A pipeline project aimed at boosting Canada's overseas oil sales and reducing reliance on US buyers has pitted two provincial governments against each other, sticking the prime minister in the middle.
The Can$7.4 billion (US$5.9 billion) expansion of the Trans Mountain pipeline, which will allow it to carry 890,000 barrels of oil per day from Alberta's oil sands to the Pacific coast for shipping overseas, was approved by Ottawa in November 2016, and "twinning" of the 1,150-kilometer (715-mile) conduit is now underway.
But a newly-elected New Democratic Party (NDP) government in British Columbia announced last week it would block new oil shipments through the province pending a further review of the risk of an oil spill in coastal waters.
British Columbia is concerned that an oil tanker leak could damage its pristine rainforest coastline, putting commercial fisheries and tourism at risk.
The move outraged the NDP government in Alberta, which has been forced to sell most of its oil to the United States at a discount due to a lack of pathways to other markets.
It hit back by walking out on talks to purchase electricity from a massive new dam project in British Columbia and by ordering a boycott of its wines.
Federal opposition leader Andrew Scheer on Wednesday called the interprovincial trade row a "crisis" and urged Prime Minister Justin Trudeau to cut short a US trade mission, return to Canada and "take control of the situation."
"Jobs are being threatened not only in Alberta, but in British Columbia and indeed around the country," he said.
Trudeau told a local talk radio show during a visit last week to Alberta: "That pipeline is going to get built."
But he equivocated when pressed Wednesday before flying south about whether he would step in to end the Alberta-British Columbia feud.
Economy and environment
"Obviously, we're going to continue to make sure that we're standing up for the national interest," he told reporters.
"Canadians know that the environment and the economy need to go together."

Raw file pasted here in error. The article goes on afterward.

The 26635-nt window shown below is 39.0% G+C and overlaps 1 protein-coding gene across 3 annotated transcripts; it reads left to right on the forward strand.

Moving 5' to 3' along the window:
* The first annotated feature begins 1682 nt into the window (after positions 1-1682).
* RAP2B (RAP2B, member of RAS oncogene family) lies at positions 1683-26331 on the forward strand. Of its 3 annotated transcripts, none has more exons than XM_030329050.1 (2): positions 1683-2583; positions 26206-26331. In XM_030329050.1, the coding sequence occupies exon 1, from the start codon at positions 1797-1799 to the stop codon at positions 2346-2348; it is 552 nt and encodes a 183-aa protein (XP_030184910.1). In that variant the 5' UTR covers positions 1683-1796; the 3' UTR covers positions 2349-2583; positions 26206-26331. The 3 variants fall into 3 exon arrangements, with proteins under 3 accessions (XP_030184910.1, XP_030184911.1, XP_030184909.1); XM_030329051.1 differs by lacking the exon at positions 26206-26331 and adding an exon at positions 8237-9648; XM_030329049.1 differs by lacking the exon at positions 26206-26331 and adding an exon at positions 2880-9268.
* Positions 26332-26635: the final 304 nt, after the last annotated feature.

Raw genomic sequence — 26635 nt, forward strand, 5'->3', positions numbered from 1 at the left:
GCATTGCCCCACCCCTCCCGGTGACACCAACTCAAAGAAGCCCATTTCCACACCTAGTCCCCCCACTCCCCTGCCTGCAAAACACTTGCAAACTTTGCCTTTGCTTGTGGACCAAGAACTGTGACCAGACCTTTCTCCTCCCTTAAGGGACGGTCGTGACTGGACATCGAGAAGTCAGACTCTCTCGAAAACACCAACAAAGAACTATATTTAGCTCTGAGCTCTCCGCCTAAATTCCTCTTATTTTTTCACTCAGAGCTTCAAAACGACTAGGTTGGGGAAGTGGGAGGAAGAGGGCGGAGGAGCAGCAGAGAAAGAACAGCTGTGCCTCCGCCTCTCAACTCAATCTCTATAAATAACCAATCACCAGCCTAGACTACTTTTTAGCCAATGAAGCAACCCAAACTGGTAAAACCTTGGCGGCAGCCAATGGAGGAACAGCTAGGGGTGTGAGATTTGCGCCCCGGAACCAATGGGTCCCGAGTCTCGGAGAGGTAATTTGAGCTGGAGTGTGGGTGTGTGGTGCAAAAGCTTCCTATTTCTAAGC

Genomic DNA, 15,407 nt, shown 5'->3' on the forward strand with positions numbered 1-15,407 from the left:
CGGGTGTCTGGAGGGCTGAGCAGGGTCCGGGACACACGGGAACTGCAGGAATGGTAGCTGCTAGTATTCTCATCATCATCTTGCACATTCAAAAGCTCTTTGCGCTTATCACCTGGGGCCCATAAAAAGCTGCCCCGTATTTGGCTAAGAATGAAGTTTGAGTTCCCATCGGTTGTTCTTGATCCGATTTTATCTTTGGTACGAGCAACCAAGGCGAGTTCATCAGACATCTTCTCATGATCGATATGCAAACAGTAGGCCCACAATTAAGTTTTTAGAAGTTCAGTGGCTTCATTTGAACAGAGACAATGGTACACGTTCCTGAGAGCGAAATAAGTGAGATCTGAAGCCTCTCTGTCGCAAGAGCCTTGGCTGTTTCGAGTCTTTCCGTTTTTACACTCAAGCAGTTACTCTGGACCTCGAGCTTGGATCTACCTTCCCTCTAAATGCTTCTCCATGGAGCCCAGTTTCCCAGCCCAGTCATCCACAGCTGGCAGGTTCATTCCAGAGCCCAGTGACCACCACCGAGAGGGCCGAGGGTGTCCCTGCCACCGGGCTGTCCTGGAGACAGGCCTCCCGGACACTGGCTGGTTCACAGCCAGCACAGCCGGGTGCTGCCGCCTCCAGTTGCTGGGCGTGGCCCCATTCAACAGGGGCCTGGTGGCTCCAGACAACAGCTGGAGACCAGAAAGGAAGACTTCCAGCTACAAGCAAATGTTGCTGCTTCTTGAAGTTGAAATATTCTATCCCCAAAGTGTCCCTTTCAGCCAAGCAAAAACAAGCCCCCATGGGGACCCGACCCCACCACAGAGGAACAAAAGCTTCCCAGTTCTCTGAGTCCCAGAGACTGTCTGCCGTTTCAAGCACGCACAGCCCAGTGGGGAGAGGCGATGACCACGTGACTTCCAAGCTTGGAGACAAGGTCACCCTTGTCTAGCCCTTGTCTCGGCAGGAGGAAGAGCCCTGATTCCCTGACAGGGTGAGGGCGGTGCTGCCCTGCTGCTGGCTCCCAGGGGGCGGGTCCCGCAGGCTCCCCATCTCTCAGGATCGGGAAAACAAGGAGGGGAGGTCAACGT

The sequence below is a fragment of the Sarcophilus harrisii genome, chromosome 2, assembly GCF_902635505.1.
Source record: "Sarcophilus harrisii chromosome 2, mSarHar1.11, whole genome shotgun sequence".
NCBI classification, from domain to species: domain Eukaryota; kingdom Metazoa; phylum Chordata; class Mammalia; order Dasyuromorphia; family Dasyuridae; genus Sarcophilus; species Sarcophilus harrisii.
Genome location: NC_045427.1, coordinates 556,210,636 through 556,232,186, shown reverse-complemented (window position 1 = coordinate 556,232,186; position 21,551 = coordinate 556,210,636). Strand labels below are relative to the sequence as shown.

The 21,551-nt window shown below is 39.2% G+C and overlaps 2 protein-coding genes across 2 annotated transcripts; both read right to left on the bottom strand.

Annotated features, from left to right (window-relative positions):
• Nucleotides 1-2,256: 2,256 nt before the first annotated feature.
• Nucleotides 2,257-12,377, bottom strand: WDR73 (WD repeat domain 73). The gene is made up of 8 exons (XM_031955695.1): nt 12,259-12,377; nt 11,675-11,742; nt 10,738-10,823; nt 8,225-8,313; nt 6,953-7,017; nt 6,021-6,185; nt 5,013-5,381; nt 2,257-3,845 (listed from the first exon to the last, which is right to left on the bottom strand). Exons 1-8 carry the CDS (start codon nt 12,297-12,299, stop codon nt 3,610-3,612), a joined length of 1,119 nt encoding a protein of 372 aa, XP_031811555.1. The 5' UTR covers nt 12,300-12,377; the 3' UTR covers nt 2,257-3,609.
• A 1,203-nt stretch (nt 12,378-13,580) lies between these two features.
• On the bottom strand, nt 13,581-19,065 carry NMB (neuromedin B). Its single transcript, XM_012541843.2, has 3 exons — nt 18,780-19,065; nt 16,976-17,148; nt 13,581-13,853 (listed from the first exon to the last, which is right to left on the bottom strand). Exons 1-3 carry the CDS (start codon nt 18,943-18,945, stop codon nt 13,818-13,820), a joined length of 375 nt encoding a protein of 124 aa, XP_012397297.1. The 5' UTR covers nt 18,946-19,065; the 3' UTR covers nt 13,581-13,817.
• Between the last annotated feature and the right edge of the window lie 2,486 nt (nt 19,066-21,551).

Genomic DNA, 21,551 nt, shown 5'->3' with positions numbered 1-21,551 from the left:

Boxed into a corner, Trudeau must defend the federal approval of a pipeline deemed to be in the "national interest" and of economic benefit to this oil-rich country, while trying to maintain his appeal with progressive voters who helped elect him in 2015 on a promise to slash greenhouse gases.
That pledge would require a significant cut in Canada's use of CO2 emissions, and the Alberta oil sands are the single biggest emitter in Canada.
Further riling his supporters, Trudeau's government unveiled a new, stricter and streamlined environmental and regulatory review process on Thursday for pipelines, mines and other major projects.
But that came too late for the Trans Mountain pipeline, approved under the old regulatory framework, which Trudeau himself has maligned.
Federal NDP leader Jagmeet Singh, who will be tested for the first time in national elections in 2019, also refused to pick sides, but placed blame for the row on Trudeau for using the outdated environmental regulations to assess the project.
Kinder Morgan, the company behind the project, is reportedly considering legal action to keep its Trans Mountain pipeline expansion on track.
If British Columbia does not back down, chief executive Ian Anderson told the Globe and Mail newspaper "then we're going to have a problem."
"No one wants a trade fight between two provinces," Alberta Premier Rachel Notley said in a video posted on social media.
But, she added, "Our country can't work like this."
British Columbia Premier John Horgan at first promised a strong response to Alberta's warning shots, but appeared to cool off by midweek, saying he would not escalate the trade war.
Federal officials were dispatched on Thursday to try to quell the standoff, but both sides remain at odds.
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